The top banana of RainSong’s Advanced Series, the A-WS 1000NT combines some qualities of large- and small-bodied guitars. It features a deep body for strong projection and bass response, and a narrow waist and compact upper bout for enhanced clarity and definition. The neck is created using the company’s proprietary Performance Shape- Casting—which allows the neck and fretboard to be formed simultaneously as a single graphite unit, complete with double-action trussrod installed. The fretboard is then CNC machined to provide an ultra-consistent radius, and the end result is a neck that is strong and free of dead spots.
Ideal for smaller hands, the thin neck of the A-WS offers a low, buzz-free action, and it sports nicely crowned and polished frets. The non-rolled fretboard edges are rather sharp, however, and the fret ends feel a little pointy. With a deep cutaway—and no heel to interfere with your hand—it’s very easy to reach the upper frets. The curved edges on the back of the body make for a comfy fit against your torso, and the only thing in this package that’s a little wonky is the tape “binding” around the top—which looks like a racing stripe, and can be easily peeled off with your thumbnail. The matching rosette stripe is well protected by the clear UV finish, however, which also highlights the weave pattern of the graphite on the soundboard and neck.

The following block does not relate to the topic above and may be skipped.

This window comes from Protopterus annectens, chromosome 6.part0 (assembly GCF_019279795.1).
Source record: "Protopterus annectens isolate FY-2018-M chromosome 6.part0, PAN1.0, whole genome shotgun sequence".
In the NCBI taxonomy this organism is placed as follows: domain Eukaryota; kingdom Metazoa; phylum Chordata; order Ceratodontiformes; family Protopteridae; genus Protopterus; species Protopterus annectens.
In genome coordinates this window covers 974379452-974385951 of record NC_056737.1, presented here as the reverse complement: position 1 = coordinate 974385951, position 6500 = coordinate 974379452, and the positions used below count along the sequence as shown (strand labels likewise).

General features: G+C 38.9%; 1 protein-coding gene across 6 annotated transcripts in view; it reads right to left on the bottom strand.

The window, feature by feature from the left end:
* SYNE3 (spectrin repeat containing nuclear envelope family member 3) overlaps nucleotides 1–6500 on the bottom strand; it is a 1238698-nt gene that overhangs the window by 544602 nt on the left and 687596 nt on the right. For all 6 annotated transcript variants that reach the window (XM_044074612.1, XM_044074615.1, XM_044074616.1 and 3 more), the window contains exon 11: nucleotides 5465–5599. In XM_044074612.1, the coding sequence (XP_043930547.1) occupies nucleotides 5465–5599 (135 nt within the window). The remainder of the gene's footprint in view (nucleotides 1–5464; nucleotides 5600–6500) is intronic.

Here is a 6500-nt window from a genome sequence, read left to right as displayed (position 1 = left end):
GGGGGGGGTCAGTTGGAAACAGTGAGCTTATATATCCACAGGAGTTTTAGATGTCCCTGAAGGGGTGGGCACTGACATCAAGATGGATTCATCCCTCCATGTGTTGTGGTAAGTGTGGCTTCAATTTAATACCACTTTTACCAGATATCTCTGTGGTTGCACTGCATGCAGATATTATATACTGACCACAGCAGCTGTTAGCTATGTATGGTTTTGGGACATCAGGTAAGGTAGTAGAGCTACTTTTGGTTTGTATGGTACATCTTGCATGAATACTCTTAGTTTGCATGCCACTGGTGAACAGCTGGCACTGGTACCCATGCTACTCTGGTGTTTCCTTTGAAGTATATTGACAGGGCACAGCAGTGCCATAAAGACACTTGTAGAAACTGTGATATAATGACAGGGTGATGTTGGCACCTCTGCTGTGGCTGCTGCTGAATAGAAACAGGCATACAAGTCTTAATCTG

The A-WS has a deep, full acoustic sound with a strong bottom, punchy mids, and a crisp top. The tones are well focused and musical with just a slight bit of intonation dissonance when comparing chords in open and high positions. The sustain is excellent, the volume is impressive, and the guitar indeed exhibits some of the pianistic qualities that RainSong touts.
Plugged into a Genz-Benz Shenandoah Acoustic Pro amplifier, the A-WS 1000NT delivered good-sounding tones without much fussing with the Fishman Prefix Plus-T system’s controls. In fact, you have to be mindful not to launch into any deep attenuation of the A-WS’s midrange, as is often necessary with piezo-equipped flat-tops. That might seem like big “duh,” but this guitar is a little more sensitive than most in this regard. For example, using the powerful Notch control to zap an offending lower-midrange howl did allow for a significant increase in volume, but it also obliterated much of the warmth that’s so essential to this guitar’s sound. I found it best to leave the Notch control alone and lightly excavate the mids using the Contour and Frequency sliders. In this mode, all it took was a little bump of the Bass slider and a touch of treble emphasis to obtain a bright, full, and balanced sound. Worth noting is that the Brilliance control doesn’t do much of anything by itself, but used in conjunction with the Treble slider, it’s an essential function for revealing high-end harmonics.
The A-WS 1000NT is happening for stage use, and it also sounds very satisfying in intimate, non-amplified settings. For a guitar that can take an immense amount of punishment without flinching—as long as you leave that binding alone—the A-WS is remarkably personable. I put this guitar into the hands of several players who use standard instruments, and they were generally quite impressed with the playability and sound of the A-WS—a testament to the care that RainSong puts into the design and construction of its guitars. If you’re keen to the advantages of RainSong’s unique recipe, but are shy about plunging into an instrument made from composite materials, fear not, as a very earthy soul resides within that hull of aerospace-approved graphite.
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